According to U.S. Customs and Border Protection figures, there has been a 75 percent increase in cannabis seizures at the border between the U.S. and Canada, the CBC reports. Between November 1, 2018 and October 31, 2019 American authorities seized about 4,881 pounds of cannabis at the border, compared to 2,776 pounds over the same period in the year prior.
The number of individual seizures recorded jumped from 3,139 in the year prior to legalization in Canada to 3,917 post-legalization.
CPB spokesman Kris Grogan called the increase “an uptick” more than a massive spike. He noted that the number of U.S. enforcement actions for cannabis seizures decreased slightly after Canada’s national cannabis law reforms.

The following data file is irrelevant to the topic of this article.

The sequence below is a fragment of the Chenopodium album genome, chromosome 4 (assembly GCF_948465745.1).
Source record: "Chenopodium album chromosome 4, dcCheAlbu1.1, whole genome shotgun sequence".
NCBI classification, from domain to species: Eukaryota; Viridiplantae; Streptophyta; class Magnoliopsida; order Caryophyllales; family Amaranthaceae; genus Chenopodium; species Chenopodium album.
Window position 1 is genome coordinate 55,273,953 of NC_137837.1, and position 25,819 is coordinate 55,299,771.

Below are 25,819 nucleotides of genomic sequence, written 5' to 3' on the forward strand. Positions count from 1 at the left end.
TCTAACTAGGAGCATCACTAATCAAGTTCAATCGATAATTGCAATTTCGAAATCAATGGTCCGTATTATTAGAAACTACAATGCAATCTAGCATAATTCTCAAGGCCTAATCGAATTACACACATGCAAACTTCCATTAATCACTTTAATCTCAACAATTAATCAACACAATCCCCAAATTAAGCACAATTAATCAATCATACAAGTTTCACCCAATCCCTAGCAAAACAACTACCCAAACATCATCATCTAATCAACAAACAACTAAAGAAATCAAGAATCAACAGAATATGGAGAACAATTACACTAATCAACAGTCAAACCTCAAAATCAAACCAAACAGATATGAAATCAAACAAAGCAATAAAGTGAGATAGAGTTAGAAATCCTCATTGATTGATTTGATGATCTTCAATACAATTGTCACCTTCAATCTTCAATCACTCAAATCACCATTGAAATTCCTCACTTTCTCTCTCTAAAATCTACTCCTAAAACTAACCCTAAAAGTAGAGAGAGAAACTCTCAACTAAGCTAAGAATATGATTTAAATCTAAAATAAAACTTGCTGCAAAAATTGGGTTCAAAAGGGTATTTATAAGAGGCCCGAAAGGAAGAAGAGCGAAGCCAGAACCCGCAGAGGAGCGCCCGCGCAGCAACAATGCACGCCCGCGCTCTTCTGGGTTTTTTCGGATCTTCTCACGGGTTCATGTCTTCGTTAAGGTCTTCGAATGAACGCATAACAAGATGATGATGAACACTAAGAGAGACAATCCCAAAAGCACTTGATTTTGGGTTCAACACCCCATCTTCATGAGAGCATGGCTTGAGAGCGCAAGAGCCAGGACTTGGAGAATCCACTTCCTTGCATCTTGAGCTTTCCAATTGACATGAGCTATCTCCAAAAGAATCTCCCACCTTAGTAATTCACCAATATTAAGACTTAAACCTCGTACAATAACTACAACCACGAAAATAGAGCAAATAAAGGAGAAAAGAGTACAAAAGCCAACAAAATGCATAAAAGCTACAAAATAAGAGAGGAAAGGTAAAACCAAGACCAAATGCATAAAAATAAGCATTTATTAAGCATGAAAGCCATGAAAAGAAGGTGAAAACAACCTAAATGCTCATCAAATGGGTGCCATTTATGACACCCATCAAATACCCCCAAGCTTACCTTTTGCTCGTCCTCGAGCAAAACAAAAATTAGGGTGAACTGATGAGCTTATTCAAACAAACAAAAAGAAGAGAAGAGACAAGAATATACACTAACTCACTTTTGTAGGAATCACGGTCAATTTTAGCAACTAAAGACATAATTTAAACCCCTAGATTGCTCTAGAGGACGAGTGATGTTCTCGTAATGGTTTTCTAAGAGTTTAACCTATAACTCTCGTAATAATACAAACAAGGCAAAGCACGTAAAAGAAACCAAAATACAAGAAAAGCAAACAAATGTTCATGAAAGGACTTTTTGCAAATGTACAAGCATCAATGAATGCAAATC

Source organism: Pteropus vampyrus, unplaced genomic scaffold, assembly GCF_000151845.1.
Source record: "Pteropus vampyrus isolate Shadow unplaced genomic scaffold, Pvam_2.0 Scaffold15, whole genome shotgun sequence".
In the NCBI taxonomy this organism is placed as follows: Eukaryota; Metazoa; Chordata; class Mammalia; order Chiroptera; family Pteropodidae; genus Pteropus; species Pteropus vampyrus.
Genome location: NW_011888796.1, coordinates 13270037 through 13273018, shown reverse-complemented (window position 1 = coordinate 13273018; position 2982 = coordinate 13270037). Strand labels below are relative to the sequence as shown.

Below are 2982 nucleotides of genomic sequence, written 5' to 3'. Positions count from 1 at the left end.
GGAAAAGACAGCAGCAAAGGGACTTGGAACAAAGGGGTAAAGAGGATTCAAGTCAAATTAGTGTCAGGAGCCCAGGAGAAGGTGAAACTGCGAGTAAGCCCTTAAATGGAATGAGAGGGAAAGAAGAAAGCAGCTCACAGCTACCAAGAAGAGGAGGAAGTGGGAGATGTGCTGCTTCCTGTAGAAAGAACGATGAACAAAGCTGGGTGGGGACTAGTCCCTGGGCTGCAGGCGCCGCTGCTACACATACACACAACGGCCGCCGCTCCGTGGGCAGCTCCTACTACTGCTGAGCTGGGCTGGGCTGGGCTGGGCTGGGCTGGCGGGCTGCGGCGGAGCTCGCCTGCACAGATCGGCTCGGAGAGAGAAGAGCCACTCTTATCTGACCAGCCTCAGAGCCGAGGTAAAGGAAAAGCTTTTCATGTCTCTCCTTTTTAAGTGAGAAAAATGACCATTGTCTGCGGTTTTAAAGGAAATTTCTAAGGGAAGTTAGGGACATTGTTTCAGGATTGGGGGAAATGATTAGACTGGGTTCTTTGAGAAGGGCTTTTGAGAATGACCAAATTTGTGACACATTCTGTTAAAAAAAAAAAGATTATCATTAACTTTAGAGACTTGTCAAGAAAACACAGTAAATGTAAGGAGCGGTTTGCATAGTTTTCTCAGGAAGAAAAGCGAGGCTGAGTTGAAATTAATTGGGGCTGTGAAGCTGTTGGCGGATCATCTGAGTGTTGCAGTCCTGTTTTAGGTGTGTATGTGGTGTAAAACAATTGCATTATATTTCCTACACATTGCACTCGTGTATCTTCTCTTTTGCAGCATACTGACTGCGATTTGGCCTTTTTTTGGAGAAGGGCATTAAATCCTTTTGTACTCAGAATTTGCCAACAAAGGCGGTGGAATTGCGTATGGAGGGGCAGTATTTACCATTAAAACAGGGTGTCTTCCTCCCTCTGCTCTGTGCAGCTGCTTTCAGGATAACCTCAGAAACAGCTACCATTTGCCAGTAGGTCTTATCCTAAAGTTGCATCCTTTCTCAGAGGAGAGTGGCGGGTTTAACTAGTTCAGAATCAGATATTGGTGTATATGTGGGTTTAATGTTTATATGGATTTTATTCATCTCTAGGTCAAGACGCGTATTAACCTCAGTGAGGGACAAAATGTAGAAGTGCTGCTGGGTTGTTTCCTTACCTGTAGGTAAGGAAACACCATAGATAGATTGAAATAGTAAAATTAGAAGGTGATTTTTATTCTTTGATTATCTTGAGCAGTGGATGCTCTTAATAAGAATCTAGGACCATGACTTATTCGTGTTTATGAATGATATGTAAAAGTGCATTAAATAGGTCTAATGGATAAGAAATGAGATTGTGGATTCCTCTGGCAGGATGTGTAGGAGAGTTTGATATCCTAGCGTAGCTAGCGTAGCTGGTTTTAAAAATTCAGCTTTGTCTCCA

“Although the CBP recognizes an increase in marijuana seizures and incidents, seizures and incidents normally vary from year to year.” – Grogan to the CBC
Individuals who attempt to bring cannabis products or paraphernalia into the U.S. are subject to seizures, fines, or arrest, and non-citizens caught trying to bring cannabis into the U.S. are usually denied entry into the country.
Jacqueline Callin, spokeswoman for the Canada Border Services Agency, said that the agency does not allow THC or CBD products to be brought into the nation despite the legal status of both products in Canada.
“Canadian laws around travelling with cannabis remain clear and simple: Don’t take it in and don’t take it out,” she said in the report. “It remains illegal to bring cannabis and cannabis products in any form, including edibles and any oils containing THC or cannabidiol, across Canada’s national borders whether you are entering or leaving Canada.”
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